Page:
Now to California, where Allenco’s urban oil field made a whole neighborhood sick, sickened the EPA inspectors who came to check it out, and thus far has suffered no official consequences of any kind. Facing a rising tide of national criticism, it voluntarily shut down “to appropriately address any concerns,” as the CEO put it. It sounded like he was just checking to see if there were any concerns.

The agency primarily responsible for policing Allenco’s treatment of the air is something called the South Coast Air Quality Management District. Its chief is Barry Wallerstein. At a town hall meeting in the neighborhood last week, Wallerstein sounded like Allenco’s chief public relations officer, which he may well be when he retires from the public trough.

“The company.” said Wallerstein reverently, “takes the community’s concerns seriously.” Which is nice of them, especially since the EPA team that came to check out the community’s concerns — which had been totally ignored for three years — was overcome by fumes. The company, Wallerstein continued, is modifying its operation to prevent leaks. Wow, what a concept. You might think that its operation should have been designed in the first place to prevent leaks of toxic fumes, but that seems not to occur to the Air Quality Management guy. All should be well, he said, in a few months.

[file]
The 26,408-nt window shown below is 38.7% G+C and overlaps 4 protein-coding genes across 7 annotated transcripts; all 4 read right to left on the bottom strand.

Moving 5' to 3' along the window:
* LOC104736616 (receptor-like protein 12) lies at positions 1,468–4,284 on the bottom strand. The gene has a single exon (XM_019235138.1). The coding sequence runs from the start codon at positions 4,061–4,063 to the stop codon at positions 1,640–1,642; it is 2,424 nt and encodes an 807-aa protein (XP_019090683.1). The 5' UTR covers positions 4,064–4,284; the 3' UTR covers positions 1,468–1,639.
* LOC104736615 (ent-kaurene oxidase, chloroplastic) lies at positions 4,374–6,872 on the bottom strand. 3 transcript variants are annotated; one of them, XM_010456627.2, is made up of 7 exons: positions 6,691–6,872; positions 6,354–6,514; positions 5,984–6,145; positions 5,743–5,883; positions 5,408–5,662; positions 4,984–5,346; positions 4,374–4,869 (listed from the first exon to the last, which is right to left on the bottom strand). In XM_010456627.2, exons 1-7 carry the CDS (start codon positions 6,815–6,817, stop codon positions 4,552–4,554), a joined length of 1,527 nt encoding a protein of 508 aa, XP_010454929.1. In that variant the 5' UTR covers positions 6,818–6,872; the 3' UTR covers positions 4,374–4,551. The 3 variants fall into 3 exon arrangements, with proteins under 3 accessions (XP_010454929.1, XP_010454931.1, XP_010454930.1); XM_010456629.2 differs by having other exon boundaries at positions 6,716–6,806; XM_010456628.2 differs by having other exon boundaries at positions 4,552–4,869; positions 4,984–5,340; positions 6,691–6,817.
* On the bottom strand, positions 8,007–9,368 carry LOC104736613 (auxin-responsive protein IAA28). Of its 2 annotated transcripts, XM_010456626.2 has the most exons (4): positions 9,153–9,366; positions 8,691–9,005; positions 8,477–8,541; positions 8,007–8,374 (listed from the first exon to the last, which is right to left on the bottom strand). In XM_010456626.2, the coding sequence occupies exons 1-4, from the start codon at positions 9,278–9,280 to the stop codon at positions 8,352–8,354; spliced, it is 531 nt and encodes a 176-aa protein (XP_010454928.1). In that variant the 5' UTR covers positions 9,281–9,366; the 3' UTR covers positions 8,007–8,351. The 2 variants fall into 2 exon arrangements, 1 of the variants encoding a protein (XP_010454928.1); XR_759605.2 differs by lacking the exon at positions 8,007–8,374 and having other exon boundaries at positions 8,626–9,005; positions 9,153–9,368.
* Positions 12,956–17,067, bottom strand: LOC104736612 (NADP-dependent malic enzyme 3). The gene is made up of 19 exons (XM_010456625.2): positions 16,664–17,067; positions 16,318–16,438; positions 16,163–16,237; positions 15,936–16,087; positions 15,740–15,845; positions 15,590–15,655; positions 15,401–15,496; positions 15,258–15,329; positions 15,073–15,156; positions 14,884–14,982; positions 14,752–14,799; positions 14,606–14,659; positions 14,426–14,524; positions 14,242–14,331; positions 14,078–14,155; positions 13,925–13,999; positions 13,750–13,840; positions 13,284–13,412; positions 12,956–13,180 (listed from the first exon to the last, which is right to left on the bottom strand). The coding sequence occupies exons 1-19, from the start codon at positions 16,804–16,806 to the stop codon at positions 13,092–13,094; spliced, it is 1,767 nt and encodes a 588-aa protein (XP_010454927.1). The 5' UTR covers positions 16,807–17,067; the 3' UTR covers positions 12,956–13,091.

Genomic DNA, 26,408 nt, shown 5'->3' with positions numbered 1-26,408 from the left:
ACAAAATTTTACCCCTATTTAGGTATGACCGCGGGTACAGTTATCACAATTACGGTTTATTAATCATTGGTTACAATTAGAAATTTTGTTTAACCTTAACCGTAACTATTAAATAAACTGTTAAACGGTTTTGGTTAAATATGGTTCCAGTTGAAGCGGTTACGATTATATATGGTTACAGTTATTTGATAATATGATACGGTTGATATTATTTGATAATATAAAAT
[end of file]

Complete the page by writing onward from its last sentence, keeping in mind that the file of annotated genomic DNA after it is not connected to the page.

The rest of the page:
The Los Angeles County Health Department has a slightly different view. “Every square inch of that field must be examined — pipes, sumps, valves, even oil well casings —to find sources of emissions,” county Environmental Health Director Angelo Bellomo said. “Then the company must decide whether to invest in the best available technology to abate those odors, or shut the facility down.”

The County Health Department, Wallerstein pointed out, does not have jurisdiction. Thus Allenco remains above the law. Leaving the law free to incarcerate more people like Mike Roselle.


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One Response to Oil, Coal and the Law: Are You Kidding Me?

  1. SomeoneInAsia says:

    I am reminded of an ancient Chinese account of a government official who memorialized the throne repeatedly to seek redress for a great injustice, only to be ignored by the Emperor. Eventually the official confronted the Emperor personally in the Imperial Court while bringing in an empty coffin. Basically with the coffin he was sending the Emperor the message: I am prepared to meet death in upholding justice, so do what you will with me, I don’t care. I’ve even got a coffin prepared for myself now. The story had a happy ending: the Emperor was so impressed by the official’s courage and commitment to justice that he relented.

    It’s a tragic commentary on our species that throughout history and in every culture various forms of human evil have always come into existence which invariably have had to be confronted at great personal costs to those with the courage to confront them. And even then often the evils refuse to go away.